The play’s protagonist is deliberately named: Jyoti Singh was gang raped and murdered on a Delhi bus in 2015.
Repulsively strutting about the stage like a puffed-up peacock, Gangwar brags about his multiple rapes. The crowd’s booing when Malik takes his bow is a testament to the strength of his act. Coupled with Gangwar’s aggressive anti-Muslim sentiments, scenes from The Village draw on the shocking number of rape cases that have shaken India in the past five years.
The play’s protagonist is deliberately named: Jyoti Singh was gang raped and murdered on a Delhi bus in 2015. The Kathua rape case in January this year saw an eight-year old Muslim girl abducted, repeatedly sexually assaulted and asphyxiated as part of an attempt to drive her Muslim Bakerwal tribe from the area of Jammu and Kashmir. Yet it is when a furious Gangwar interrupts her wedding to drag Jyoti away that Fall’s play shrieks the loudest with injustice. Jyoti’s father freezes in his tracks, like a stunned rabbit, powerless to act against the tyranny of a man so rotten, with control so absolute. Here we are plunged once more into real life Uttar Pradesh, where a fifteen-year-old’s father was attacked and later died in prison when he tried repeatedly to bring a court case against a local politician for raping his daughter. A father’s helplessness to save his daughter chokes up even the most stoic of spectators; hearts were beating hard when the curtain dropped on act one.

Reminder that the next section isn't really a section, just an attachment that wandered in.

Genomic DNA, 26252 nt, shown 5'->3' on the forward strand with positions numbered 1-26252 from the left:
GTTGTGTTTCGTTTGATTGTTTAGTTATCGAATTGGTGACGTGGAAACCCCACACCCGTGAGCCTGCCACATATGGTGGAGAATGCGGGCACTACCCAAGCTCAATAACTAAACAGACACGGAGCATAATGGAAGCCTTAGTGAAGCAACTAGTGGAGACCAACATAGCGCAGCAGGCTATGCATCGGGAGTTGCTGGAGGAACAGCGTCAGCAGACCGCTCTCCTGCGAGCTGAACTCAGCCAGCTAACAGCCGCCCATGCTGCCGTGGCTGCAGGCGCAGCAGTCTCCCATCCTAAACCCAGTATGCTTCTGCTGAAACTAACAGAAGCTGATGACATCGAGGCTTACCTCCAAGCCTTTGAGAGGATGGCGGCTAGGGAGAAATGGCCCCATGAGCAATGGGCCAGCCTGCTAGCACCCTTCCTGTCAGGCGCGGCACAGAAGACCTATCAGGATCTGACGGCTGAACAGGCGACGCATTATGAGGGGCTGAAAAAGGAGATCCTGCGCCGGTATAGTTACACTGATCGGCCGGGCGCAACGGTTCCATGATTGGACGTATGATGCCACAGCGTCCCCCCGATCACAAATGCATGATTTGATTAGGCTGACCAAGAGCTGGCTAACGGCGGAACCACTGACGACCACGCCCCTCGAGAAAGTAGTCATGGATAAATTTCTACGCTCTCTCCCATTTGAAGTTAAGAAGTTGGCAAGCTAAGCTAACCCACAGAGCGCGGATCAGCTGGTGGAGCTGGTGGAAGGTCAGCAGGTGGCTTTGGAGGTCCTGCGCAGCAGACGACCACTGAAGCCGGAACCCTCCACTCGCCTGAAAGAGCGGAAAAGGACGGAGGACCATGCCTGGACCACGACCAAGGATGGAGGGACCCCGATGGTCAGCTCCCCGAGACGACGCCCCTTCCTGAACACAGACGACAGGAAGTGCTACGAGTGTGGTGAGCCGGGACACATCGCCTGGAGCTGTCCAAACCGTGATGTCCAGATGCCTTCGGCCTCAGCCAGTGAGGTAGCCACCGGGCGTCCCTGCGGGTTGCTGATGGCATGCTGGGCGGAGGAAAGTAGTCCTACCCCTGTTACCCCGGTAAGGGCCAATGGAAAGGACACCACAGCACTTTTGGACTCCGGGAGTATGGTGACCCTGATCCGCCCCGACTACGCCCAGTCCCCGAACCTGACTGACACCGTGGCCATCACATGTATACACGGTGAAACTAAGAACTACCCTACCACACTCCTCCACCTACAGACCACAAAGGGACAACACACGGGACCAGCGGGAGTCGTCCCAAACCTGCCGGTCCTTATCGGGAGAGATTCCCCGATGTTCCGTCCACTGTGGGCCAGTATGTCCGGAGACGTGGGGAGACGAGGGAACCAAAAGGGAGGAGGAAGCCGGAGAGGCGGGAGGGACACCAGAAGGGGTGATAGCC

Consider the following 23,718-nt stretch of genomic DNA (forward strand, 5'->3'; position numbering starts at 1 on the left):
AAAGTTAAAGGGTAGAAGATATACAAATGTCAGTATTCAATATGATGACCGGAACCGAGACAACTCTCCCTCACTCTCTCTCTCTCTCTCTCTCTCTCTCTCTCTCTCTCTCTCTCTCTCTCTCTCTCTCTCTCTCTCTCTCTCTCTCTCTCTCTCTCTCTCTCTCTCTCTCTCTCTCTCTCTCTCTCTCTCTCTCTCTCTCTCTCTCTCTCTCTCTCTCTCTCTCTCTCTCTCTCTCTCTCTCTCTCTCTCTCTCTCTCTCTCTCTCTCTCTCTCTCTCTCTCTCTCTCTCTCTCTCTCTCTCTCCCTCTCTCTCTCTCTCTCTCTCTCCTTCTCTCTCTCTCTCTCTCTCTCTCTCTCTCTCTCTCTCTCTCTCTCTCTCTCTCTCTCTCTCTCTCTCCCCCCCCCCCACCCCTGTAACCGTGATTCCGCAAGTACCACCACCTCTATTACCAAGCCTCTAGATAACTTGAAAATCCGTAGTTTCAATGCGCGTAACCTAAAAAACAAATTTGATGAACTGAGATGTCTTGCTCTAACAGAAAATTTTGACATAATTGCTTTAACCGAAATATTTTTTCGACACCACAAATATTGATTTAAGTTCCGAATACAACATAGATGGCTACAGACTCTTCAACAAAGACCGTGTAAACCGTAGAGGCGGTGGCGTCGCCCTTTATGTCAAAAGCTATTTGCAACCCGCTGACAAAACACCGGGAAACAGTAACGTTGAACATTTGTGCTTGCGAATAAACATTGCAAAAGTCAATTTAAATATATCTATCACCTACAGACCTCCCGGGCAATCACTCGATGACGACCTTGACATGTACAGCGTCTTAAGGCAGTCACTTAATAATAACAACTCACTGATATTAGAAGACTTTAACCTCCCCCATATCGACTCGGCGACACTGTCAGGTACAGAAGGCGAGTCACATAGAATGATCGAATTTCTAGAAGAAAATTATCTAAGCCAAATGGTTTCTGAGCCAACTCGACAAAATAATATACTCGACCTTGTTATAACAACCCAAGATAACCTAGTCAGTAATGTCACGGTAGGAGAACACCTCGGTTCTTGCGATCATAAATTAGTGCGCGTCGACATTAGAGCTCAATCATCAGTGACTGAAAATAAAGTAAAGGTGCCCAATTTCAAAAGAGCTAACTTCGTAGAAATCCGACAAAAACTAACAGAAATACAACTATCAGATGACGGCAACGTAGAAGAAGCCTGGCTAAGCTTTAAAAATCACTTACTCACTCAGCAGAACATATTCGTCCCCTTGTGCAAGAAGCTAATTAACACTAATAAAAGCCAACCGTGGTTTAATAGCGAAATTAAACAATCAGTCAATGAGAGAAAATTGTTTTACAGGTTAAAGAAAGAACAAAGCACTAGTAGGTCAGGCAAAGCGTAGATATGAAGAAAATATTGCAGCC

The use of rape as a political weapon crashes like a tidal wave throughout the play. Never has a stream of women, victim to the acts of untouchable, powerful men resonated more thoroughly than today. After all, the very fabric of American law-making is now to be stitched by Brett Kavanaugh, alleged serial sex pest whose position at the top was forced through by a political party who chose moral bankruptcy over losing.
It is during the opening of the second act that Anya Chalotra’s remarkable performance as Jyoti unfolds its wings, spurred on by the gritty defiance and raw pain of her rousing monologue. The women of Sahaspur exact their revenge, destroying Gangwar and finding their own #MeToo movement in a country whose governments overlooks them. While it is undoubtedly the synchronicity of contemporary events with the excellently written script that generates such a striking piece of theatre, Polly Bennett’s visceral choreography lends a helping hand to the deftly unravelled sequence of events. Angular Bollywood movements jerk through the bodies of the empowered women, subsuming the genre’s sensuous curves into the unstoppable force of the goddess Kali. Amidst lawlessness, a feeling of justice finally prevails. Reports of mass protests taking place around India in support of the women of Sahaspur parallel the storm of female activists that have taken to the streets of cities around the world in solidarity. The women’s reckoning provides a much-needed antidote to The Village’s brutal content. Through this scene, the play executes a U-turn; Fall orchestrates a spurt of optimism.
At once classical and electrifyingly modern, The Village is a play that sweeps the viewer up in its fierce assertion of justice, in a land where the rights of women and minorities are menaced. As the bedrock of democracy is slowly eroded by autocratic politicians and countless court cases that send seismic waves around the world, Nadia Fall’s firecracker of a play communicates a message just as powerful today as it was in Lope de Vega’s 17th century Spain: the unassailable need to hold power to account despite inflexible judiciary systems, perhaps now more than ever.
By Claire McQue.